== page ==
From Nathan Bransford:
Some of the most beloved scenes in movie history involve training for combat.
Obi-Wan Kenobi making Luke put the blast shield down so he can train blind with his lightsaber in Star Wars: A New Hope. Morpheus and Neo fighting an epic, beautiful, mesmerizing joust after Neo learns kung fu in The Matrix. Take your pick from hundreds of “ragtag fighting force humorously gets their s*** together” montages.
Now, I challenge you this: Name a great training scene in a novel.
Okay, sure. Of course they exist! I list some below, and I’m sure some good ones will pop up in the comments section. But if you put the scene where Morpheus tests Neo’s kung fu into a novel, it would be a snoozer. When I’m editing novels, I often see interminable training scenes that were clearly written for the future movie adaptation rather than the actual novel at hand.
Screenplay-ize your novel at your peril. If you have movie training in scenes in mind when you’re writing a novel, you risk crafting a stinker of a scene unless you can tailor it for what works in books.
The reasons for this discrepancy reveal a whole lot about the narrative differences between good cinematic storytelling and good novelistic storytelling.
The interiority of novels
At the risk of oversimplifying, cinema is a storytelling device that favors the exterior, whereas novels favor the interior.
Cinema is visual. It’s nearly impossible to get intimately inside characters’ heads the way we can in novels. We judge cinematic characters almost entirely by their actions (hence the classic “save the cat“), rather than being attuned to their hidden motivations and desires. The occasional clunky movie voice-overs that tell us a characters’ secret thoughts are the exceptions that prove the rule.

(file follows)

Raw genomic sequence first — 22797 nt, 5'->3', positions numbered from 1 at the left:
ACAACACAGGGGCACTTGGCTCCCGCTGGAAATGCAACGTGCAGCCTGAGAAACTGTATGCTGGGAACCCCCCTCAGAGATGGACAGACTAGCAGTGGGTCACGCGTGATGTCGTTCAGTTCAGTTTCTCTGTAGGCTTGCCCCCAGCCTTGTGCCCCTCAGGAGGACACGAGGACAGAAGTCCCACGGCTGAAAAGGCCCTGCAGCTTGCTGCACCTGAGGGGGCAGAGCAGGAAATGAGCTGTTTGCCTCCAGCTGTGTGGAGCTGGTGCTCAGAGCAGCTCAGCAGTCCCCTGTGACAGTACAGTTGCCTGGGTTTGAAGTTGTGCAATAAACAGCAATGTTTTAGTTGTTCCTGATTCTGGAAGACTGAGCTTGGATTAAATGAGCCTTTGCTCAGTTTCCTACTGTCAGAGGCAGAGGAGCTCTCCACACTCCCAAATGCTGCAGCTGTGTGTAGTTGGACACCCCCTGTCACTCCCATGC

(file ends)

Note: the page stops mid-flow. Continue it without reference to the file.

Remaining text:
With novels, we’re far, far more attuned to why characters are doing what they’re doing. We often know their precise hopes and dreams. We can see the way they’re thinking through their options and choices. It puts a much greater premium on how a character is prioritizing their time and energy and scenes flowing from characters actively going after the things they want in a relatively coherent way.
I am willing to stake this claim: Novels need to make more sense than movies.
That’s because when we read, we’re busy co-creating the world in our own heads. When it’s unclear why exactly a character is doing what they’re doing, it rings a much louder alarm than it does when we’re sitting back in a comfy chair in the theater and just watching things unfold on the screen.
Link to the rest at Nathan Bransford